September: Davis Cup – Round Robin Loss, Juan Martin Del Potro (Rank = 11), 6-7, 0-3 (RET)
October: Basel – Semifinal Loss, Kei Nishikori (Rank = 25), 6-2, 6-7(4), 0-6
November: ATP World Tour Masters 1000 Paris – Quarterfinal Loss, Jo-Wilfried Tsonga (Rank = 6), Withdrew

September: Davis Cup – Round Robin Win, Lleyton Hewitt (Rank = 188), 5-7, 7-6(5), 6-2, 6-3
September: Davis Cup – Round Robin Win, Bernard Tomic (Rank = 41), 6-2, 7-5, 3-6, 6-3
October: Basel – Champion. Finals vs. Kei Nishikori (Rank = 25), 6-1, 6-3
November: ATP World Tour Masters 1000 Paris – Champion. Finals vs. Jo-Wilfried Tsonga (Rank = 6), 6-1, 7-6(3)

Djokovic’s post-US Open record: 5-3
Federer’s post-US Open record: 12-0

Roger has gone on an absolute tear since his last loss. Coincidence that this win-streak comes after a 5-set loss to Djokovic in the U.S. Open Semifinals? I don’t think so. With the ATP regular season finished and one final tournament, the Barclays ATP World Tour Finals, slated to take place, we will see whether or not he can extend this hot streak to 15 straight wins.

Regardless of how this last tournament plays out, he’s moving in the right direction. Instead of arguably limping into 2012 amidst losses, withdrawls, and retirements like Djokovic, Grandpa Fed is looking like he’s plotting for something big. Something extrodinarily big.

June 25 – July 8, 2012: The Championships, Wimbledon: All England Club, London.
July 29 – Aug. 5, 2012: 2012 Summer Olympics: All England Club, London.

Roger has always had a fantastic sense of where he stands among the greats. He knows what it means to tie Sampras with his seventh Wimbledon title. He also has a phenomenal sense of place and history. The fact that, three weeks later, he could avenge perhaps his greatest career disappointment, a stunning quarterfinals defeat to James Blake in the 2008 Summer Olympics, and win his first singles Gold in the place he calls “the Holy Grail of Tennis” makes the script for 2012 the thing movies are made of.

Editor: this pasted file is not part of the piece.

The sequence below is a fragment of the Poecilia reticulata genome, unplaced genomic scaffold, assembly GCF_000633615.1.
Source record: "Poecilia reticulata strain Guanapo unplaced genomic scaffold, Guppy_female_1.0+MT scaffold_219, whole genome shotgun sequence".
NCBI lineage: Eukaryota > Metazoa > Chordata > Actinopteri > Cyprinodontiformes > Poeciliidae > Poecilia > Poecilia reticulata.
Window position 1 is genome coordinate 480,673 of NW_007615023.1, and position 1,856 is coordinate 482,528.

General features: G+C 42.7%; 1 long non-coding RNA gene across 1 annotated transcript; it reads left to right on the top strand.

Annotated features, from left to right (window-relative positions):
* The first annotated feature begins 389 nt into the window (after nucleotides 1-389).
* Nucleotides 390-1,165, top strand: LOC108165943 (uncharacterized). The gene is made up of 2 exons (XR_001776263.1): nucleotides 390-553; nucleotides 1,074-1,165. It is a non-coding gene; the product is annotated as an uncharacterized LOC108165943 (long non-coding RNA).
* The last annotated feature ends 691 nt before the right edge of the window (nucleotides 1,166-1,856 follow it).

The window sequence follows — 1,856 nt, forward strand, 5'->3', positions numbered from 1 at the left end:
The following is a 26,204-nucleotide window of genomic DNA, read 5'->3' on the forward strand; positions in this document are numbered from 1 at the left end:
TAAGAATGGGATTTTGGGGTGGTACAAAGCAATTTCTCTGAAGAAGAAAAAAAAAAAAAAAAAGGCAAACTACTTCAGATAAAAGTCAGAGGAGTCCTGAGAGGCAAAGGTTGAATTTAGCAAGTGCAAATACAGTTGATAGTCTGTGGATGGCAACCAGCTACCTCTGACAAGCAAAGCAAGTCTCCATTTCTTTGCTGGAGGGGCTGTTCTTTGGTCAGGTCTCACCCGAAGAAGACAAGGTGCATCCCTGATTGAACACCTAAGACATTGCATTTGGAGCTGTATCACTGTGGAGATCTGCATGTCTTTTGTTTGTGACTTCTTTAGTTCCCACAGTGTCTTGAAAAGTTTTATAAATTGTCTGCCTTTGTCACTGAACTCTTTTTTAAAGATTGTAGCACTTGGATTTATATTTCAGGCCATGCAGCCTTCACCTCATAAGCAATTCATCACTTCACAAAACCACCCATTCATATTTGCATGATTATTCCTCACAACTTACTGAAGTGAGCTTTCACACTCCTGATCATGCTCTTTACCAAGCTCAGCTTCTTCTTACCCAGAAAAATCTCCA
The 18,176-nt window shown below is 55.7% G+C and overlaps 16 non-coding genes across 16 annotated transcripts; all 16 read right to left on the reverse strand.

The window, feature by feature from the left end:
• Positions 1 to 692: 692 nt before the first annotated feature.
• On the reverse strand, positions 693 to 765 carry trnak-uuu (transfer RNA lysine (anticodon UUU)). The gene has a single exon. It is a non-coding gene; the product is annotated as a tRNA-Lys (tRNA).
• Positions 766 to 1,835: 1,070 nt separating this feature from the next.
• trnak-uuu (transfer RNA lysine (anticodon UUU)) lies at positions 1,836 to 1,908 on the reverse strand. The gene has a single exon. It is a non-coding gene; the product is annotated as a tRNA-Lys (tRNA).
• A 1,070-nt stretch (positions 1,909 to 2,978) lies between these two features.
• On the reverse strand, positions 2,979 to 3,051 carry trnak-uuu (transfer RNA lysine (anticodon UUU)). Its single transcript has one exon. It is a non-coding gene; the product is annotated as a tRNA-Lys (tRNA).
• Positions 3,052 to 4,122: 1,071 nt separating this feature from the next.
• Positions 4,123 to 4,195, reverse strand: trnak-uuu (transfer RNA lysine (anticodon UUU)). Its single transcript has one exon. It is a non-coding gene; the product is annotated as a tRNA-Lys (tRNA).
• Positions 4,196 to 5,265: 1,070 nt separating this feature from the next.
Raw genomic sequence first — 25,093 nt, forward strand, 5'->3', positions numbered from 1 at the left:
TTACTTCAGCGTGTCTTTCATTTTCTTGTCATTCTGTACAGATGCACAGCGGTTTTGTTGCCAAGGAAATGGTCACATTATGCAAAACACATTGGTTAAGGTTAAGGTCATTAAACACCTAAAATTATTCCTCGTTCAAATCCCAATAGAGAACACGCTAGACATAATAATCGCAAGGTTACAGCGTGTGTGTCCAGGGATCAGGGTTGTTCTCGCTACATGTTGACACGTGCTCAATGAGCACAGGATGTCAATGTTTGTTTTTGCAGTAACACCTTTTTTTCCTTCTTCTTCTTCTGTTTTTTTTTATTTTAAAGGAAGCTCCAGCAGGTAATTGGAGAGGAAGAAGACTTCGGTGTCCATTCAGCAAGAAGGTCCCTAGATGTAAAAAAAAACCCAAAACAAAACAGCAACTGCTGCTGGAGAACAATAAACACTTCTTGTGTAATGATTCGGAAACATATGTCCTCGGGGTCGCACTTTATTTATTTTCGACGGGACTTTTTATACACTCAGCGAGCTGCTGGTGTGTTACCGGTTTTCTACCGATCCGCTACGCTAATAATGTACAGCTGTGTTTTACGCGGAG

There is no arguing, stats-wise, who is the man to beat in 2012. It’s No-Djo. But when it comes living up to the moment, something Roger has made a career out of doing, there is arguably no moment larger than what lies ahead in 2012. As a fan of tennis and a fan of the great Swiss, I hope he pulls it all off, goes out on top, and then passes the torch off to someone else in 2013. It’s about time for Roger to gracefully and effortlessly glide off into the sunset, I just hope he does it on his own terms. I can’t think of any better way than by conquering the challenges that lie ahead in upcoming year.

Previously from Rembert Browne:
Should You Be Watching Hell on Wheels?
Interview: Allen Stone, the Next Great Soul Singer?
Rembert Explains the ’80s: Lionel Richie’s “Hello” Video

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Filed Under: Novak Djokovic, Olympics, Rafael Nadal, Roger Federer, Tennis

Rembert Browne is a staff writer for Grantland.

Archive @ rembert